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Countdown: Ranking the Mavs -- No. 1

Congratulations everyone, you've made it! The Countdown started oh so many days ago, way back when the NBA lockout seemed as if it will go on and on and on... OK, so some things haven't changed.

Dirk Nowitzki, however, proved that everything can change. Remember when Dirk was just the lovable, gentle giant from Germany who could shoot it like Larry Bird, but would never, ever, ever carry a team to a title as long as another superstar didn't sign up to pick up his leadership slack?

Yeah, well, things do change. A championship later and Dirk is the toast of Dallas and Germany and a beacon for all that is right about team sports.

Now, truth be told, I toyed with putting Tyson Chandler at the top. After all, Dirk had played 12 seasons for the Mavs and never won it all. Chandler comes, preaches defense, motivates his teammates and gets it done. It took about a month into the season for Dirk to call Chandler the team's MVP, and he never wavered. But, a certain editor of mine told me I'd lost my mind if I ranked Dirk anywhere but No. 1. He was right.

With the close of the Countdown, we honor the man that can now truly call himself No. 1:

DIRK NOWITZKI

Pos: PF

Ht/Wt: 7-0/245

Experience: 13 years

Age: 33 (June 19, 1978)

Contract status: Signed through 2013-14

2010-11 salary: $17.3 million

2011-12 salary: $ 19.1 million

His story: This is a man many thought would never recover from the 2006 Finals collapse. The 2007 first-round defeat to the Golden State Warriors hurt bad, real bad. Dirk disappeared during that summer, unshaven and in search of solace in the Australian Outback. The next season, he watched Josh Howard implode, the team unravel under Avery Johnson and then the eventual firing of Johnson immediately after a five-game loss to the New Orleans Hornets. Two more years of early exits set up an unexpected announcement after Game 6 in San Antonio after the first-round exit in 2010. Dirk said he would opt out of his contract to explore free agency. Owner Mark Cuban chastised this fine reporter for actually emailing him afterward and asking if he really believed Dirk was serious. Was Dirk seriously contemplating an NBA life out of Dallas? Had he given up hope that a championship could be won in Big D? After some strange anxious moments in early July when the Mavs seemingly didn't know if Dirk was in Germany, Dallas or New York, the big man signed on for another four years at the hometown discount of $80 million, but there was no superstar coming to hold his hand. He wouldn't need it. Dirk was putting up MVP numbers before he sprained his right knee on Dec. 27. After missing nine games and needing another month or so to really regain his full game, he finished the regular season averaging 23 points on a career-best 51.7 percent shooting. Still, was this veteran-laden team that didn't exactly finish the regular season on fire championship material? Not even Dirk could have honestly answered that question at the start of the postseason with an unequivocal yes. Now he can. Dirk had a remarkable playoff run, averaging 27.7 points and 8.1 rebounds. On the road to the title he beat the NBA's best player over the past decade, Kobe Bryant, then the star of the future, Kevin Durant, and finally the game's biggest current stars, Dwyane Wade and LeBron James -- doing it all with class and his own, awkward style that has endeared him to one and all.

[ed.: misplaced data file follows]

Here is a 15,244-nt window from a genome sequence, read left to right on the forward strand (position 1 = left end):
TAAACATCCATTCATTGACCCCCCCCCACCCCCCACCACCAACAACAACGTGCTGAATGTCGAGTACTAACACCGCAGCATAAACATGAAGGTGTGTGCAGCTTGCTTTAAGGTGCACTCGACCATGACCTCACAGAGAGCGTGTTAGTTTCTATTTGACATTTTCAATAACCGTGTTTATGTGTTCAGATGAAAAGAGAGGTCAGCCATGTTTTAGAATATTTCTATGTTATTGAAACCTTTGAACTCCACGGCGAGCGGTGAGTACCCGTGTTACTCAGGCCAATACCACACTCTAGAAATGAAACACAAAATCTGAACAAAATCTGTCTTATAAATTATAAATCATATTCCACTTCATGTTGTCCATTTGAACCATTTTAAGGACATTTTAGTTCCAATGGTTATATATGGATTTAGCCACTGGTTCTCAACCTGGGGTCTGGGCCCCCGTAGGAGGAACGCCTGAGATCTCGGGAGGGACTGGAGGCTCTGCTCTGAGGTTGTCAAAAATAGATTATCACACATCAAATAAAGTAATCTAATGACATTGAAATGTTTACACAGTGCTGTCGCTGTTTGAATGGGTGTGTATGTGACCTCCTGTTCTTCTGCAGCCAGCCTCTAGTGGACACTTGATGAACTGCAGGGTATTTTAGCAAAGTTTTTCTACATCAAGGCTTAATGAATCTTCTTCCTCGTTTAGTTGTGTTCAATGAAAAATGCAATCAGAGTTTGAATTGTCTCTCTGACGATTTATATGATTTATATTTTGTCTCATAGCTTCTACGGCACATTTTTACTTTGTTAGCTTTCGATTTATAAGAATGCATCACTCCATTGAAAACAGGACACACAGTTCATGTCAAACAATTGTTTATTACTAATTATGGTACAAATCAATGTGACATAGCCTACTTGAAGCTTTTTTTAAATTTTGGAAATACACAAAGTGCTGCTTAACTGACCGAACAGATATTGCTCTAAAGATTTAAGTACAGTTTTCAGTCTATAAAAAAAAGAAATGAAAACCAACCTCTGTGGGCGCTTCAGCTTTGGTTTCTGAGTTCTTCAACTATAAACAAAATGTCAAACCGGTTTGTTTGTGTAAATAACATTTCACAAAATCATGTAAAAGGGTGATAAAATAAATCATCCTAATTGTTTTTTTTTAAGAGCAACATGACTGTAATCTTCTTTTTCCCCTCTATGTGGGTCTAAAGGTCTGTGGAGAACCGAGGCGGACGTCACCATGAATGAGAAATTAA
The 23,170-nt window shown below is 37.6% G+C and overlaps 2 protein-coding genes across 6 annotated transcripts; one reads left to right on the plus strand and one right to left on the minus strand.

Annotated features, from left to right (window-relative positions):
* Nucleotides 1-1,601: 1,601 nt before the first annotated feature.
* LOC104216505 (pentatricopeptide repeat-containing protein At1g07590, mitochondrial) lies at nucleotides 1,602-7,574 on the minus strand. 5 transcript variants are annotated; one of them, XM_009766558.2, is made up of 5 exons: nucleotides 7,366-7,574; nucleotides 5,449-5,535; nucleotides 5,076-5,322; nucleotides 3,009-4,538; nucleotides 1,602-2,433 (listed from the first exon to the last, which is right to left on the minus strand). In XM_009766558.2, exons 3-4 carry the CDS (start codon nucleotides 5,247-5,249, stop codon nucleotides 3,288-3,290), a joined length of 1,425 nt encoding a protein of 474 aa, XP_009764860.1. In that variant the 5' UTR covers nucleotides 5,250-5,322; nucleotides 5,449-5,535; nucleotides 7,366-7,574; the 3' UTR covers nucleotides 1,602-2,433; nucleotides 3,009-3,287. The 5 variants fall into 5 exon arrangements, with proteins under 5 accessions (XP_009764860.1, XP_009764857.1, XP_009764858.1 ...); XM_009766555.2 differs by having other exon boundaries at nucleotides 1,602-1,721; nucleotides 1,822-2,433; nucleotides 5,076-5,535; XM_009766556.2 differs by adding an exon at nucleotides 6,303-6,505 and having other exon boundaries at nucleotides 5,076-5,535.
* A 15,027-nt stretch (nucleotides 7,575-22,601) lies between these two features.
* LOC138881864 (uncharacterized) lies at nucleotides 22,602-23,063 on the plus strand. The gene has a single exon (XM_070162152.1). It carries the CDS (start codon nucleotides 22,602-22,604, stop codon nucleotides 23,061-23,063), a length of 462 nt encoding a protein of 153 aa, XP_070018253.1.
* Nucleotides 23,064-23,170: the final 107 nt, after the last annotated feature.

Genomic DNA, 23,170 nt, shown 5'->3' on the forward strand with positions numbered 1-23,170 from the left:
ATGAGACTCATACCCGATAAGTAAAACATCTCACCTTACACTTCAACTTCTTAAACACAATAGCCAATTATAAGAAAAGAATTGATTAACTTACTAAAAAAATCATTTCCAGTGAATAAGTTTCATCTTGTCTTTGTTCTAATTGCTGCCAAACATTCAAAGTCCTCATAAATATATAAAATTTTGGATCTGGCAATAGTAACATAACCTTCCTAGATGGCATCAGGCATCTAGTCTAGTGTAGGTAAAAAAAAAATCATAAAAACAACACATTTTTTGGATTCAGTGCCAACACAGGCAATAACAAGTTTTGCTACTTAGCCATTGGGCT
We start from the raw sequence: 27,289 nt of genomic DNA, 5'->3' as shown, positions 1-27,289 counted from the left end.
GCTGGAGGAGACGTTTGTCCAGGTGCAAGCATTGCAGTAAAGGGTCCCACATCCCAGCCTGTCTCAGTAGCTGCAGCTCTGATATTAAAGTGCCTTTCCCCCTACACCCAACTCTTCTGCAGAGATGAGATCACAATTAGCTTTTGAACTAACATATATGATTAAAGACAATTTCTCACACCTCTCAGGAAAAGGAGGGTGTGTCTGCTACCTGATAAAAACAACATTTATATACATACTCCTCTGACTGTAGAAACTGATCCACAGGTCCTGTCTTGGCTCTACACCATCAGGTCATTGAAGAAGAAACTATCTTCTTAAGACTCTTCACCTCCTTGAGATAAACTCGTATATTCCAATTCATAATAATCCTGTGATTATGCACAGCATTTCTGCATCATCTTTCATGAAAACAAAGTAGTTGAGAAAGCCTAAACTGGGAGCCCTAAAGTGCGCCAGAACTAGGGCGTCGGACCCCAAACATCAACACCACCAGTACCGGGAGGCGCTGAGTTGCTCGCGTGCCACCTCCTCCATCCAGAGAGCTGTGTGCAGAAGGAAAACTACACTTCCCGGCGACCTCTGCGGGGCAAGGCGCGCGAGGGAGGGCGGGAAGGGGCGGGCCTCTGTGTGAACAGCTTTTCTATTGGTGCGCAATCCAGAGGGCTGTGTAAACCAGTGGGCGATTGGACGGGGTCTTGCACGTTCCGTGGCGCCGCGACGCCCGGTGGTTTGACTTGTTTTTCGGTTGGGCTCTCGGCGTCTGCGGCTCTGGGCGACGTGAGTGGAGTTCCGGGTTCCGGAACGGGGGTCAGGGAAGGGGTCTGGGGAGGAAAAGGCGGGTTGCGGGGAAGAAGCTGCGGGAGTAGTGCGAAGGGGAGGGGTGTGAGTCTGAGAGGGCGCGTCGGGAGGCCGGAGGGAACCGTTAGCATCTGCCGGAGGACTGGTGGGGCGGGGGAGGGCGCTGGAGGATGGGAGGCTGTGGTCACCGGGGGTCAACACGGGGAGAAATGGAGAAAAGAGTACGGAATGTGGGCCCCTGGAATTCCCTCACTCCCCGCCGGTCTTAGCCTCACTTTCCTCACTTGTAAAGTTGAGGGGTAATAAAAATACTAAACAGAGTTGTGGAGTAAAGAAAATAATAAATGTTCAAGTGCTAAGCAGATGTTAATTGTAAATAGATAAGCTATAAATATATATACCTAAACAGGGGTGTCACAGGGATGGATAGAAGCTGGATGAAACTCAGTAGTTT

His outlook: It's hard to even fathom the weight of personal stress, pressure, negativity -- whatever you want to call it -- that melted away when Dirk hoisted the Larry O'Brien Trophy. Immense. No longer is he one of the greatest players without a title. He's just a great player. Add to it that he appears to be in a very stable and loving relationship and at age 33, Dirk's life on and off the court would seem as happy and as complete as ever. He'll sail on his successes to the EuroBasket tournament at the end of September and try to qualify the German national team to a second consecutive Olympic appearance. Then he'll return to Dallas and, whenever the lockout is lifted, look to defend a title for the first time in his career. Now that Dirk has his championship, more focus will begin to be paid to his amazing accomplishments. Here's just one: Dirk will enter next season at No. 23 on the NBA's all-time scoring list with 22,792 points. With another typical season of 1,800 to 2,000 points (an average of between 22.0 and 24.4 points over 82 games), Dirk will pass No. 17 Allen Iverson (24,368) and nip at the heels of No. 16 Patrick Ewing (24,815). With three consecutive 2,000-point seasons, Dirk will pass current No. 5 Shaquille O'Neal (28,596) when his contract is up. The only active players ahead of Dirk are Kobe at No. 6 (27,868) and No. 20 Kevin Garnett (23,323).

The Countdown

No. 16 DeShawn Stevenson

No. 15 Peja Stojakovic

No. 14 Dominique Jones

No. 13 Ian Mahinmi

No. 12 Brian Cardinal

No. 11 Rodrigue Beaubois

No. 10 Brendan Haywood

No. 9 Corey Brewer

No. 8 J.J. Barea

No. 7 Rudy Fernandez

No. 6 Shawn Marion

No. 5 Jason Terry

No. 4 Caron Butler

No. 3 Tyson Chandler

No. 2 Jason Kidd

No. 1 Dirk Nowitzki